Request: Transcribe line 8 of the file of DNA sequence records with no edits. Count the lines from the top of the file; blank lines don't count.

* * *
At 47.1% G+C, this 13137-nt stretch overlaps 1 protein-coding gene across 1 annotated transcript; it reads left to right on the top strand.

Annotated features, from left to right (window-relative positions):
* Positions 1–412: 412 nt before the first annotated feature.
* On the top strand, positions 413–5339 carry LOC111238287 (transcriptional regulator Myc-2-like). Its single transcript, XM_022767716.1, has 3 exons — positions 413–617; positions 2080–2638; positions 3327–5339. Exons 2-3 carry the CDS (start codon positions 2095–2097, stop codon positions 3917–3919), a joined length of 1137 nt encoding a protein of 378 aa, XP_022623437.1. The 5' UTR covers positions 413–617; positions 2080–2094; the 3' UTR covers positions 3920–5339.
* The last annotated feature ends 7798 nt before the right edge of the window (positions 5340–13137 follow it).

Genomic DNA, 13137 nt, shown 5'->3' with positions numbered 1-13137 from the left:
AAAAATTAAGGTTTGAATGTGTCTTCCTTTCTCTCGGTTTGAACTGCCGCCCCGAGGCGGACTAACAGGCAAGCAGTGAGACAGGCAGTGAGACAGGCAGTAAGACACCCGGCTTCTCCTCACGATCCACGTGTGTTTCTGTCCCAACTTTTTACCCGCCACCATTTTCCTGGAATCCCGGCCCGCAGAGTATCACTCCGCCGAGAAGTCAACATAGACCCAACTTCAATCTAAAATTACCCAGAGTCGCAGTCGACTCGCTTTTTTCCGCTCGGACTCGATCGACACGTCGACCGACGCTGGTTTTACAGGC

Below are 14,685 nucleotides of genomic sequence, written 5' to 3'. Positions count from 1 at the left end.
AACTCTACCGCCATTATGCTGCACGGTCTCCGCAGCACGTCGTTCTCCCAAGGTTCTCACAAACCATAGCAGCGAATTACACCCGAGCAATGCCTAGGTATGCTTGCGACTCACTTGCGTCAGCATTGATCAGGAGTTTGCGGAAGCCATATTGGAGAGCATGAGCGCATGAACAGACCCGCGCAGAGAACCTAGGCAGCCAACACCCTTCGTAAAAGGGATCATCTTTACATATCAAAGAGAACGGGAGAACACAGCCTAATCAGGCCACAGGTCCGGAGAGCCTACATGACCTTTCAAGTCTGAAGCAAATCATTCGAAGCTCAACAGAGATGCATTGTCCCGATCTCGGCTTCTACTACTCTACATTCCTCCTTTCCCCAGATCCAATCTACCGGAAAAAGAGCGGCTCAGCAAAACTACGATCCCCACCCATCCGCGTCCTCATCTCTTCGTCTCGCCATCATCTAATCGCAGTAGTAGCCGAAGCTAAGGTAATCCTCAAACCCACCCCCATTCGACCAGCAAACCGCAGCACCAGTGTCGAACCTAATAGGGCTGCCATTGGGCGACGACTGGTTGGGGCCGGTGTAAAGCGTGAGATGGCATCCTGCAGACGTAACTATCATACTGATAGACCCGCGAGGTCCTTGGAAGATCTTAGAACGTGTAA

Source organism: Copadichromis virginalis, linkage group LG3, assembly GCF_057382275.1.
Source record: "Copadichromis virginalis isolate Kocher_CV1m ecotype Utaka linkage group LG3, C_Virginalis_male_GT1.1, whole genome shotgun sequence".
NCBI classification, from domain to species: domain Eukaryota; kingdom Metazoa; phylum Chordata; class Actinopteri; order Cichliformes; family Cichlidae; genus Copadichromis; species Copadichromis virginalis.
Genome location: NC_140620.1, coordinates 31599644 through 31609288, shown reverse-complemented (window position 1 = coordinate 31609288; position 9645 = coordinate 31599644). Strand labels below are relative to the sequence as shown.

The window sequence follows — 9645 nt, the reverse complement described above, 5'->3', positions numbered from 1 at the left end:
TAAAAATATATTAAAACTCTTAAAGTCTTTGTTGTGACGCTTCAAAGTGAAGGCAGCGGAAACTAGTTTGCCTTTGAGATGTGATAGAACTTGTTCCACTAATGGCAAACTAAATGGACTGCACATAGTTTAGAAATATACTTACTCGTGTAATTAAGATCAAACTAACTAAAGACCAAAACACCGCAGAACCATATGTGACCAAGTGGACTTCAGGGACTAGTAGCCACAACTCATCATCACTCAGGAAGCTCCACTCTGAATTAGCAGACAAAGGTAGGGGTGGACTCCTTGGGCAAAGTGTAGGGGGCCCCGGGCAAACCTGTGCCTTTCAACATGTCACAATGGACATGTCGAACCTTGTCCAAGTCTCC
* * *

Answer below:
Below are 14,685 nucleotides of genomic sequence, written 5' to 3'. Positions count from 1 at the left end.